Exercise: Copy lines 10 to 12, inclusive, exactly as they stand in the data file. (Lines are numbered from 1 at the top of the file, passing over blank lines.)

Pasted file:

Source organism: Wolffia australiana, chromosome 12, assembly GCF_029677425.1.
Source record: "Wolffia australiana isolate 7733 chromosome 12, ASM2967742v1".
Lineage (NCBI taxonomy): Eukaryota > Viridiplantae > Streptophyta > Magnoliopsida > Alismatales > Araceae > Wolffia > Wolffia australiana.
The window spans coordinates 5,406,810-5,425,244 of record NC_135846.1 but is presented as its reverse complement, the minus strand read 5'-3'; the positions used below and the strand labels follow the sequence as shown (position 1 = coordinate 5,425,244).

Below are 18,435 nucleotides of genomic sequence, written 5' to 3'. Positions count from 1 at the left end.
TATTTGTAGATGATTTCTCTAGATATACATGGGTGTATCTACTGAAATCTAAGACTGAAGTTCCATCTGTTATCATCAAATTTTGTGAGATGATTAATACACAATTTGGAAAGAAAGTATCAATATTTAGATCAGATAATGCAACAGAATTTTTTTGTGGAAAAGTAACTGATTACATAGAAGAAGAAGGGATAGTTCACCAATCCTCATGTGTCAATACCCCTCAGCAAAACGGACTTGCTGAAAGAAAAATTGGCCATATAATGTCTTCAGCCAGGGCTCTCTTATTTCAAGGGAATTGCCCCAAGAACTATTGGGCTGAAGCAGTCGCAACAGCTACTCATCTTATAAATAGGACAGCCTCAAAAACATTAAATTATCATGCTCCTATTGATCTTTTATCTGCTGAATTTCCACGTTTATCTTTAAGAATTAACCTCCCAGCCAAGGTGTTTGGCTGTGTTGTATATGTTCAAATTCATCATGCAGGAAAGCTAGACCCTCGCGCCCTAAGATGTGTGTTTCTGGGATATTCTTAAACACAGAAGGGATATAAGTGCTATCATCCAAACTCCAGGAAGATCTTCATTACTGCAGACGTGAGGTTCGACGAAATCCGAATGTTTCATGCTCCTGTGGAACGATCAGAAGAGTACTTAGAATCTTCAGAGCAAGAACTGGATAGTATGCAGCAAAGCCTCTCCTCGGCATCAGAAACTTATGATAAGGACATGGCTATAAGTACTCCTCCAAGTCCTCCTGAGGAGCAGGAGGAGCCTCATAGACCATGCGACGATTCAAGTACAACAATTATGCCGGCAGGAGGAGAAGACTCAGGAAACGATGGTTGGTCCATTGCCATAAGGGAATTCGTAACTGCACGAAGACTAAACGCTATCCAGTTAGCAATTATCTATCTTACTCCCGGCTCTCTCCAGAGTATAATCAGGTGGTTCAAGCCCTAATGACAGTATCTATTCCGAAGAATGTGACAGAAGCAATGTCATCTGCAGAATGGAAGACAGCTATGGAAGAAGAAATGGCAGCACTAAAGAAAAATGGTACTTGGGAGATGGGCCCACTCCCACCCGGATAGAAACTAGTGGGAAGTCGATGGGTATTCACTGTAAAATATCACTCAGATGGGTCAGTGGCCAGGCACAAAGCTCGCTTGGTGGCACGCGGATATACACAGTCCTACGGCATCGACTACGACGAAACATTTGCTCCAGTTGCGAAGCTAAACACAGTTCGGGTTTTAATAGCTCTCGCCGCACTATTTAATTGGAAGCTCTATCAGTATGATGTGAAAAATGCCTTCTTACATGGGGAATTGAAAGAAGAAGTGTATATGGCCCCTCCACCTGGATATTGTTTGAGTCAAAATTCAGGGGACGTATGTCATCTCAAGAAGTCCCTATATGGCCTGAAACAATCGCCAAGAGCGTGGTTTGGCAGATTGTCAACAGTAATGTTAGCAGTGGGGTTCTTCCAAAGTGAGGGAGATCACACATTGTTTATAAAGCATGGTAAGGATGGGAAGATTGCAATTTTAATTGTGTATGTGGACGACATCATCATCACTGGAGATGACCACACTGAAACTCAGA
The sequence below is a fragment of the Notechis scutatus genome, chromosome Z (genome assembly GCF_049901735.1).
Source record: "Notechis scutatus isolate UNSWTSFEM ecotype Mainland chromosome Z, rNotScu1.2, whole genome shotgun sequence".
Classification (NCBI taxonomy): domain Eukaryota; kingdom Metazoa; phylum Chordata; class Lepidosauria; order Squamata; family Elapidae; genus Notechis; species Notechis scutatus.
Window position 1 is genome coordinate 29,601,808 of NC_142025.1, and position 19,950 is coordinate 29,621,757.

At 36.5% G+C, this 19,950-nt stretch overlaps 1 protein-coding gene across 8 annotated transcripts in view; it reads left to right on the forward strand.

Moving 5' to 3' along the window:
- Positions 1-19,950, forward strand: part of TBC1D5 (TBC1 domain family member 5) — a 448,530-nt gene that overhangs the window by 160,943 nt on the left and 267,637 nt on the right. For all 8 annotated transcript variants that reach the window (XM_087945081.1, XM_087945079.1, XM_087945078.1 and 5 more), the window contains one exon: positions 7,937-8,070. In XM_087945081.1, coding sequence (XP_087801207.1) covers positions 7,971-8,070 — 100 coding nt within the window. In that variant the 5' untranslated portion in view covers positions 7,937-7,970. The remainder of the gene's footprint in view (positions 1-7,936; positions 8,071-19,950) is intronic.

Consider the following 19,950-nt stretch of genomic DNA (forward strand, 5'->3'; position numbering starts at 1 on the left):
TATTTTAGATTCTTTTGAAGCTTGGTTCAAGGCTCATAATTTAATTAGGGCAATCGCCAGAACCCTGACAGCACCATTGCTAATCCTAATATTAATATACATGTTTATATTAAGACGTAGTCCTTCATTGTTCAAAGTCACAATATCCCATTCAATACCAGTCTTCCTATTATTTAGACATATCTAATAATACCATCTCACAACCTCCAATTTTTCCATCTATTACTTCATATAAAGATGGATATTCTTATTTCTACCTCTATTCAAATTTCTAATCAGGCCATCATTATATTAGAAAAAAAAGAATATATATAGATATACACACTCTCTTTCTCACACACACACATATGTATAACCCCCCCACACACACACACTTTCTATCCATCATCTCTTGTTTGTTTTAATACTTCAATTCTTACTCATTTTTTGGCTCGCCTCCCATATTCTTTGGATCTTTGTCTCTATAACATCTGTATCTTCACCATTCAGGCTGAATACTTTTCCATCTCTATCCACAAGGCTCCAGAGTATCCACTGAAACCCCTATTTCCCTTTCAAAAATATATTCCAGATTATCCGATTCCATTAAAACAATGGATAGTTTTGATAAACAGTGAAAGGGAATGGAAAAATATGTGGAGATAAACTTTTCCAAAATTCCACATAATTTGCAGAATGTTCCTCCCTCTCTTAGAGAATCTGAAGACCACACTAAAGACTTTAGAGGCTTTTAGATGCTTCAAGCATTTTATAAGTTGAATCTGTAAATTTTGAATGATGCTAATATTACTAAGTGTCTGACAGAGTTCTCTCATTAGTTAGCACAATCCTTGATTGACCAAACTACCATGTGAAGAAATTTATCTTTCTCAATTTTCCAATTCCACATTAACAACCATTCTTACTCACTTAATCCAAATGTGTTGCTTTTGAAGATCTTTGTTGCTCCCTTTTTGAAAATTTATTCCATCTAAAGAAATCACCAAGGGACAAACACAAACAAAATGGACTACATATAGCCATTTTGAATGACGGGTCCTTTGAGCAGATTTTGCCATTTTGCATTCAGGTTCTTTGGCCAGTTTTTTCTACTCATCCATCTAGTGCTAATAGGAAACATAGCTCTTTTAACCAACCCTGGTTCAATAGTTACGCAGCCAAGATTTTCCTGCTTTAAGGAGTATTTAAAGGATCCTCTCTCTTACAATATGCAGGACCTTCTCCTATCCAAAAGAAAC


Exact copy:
Window position 1 is genome coordinate 29,601,808 of NC_142025.1, and position 19,950 is coordinate 29,621,757.

At 36.5% G+C, this 19,950-nt stretch overlaps 1 protein-coding gene across 8 annotated transcripts in view; it reads left to right on the forward strand.

Moving 5' to 3' along the window: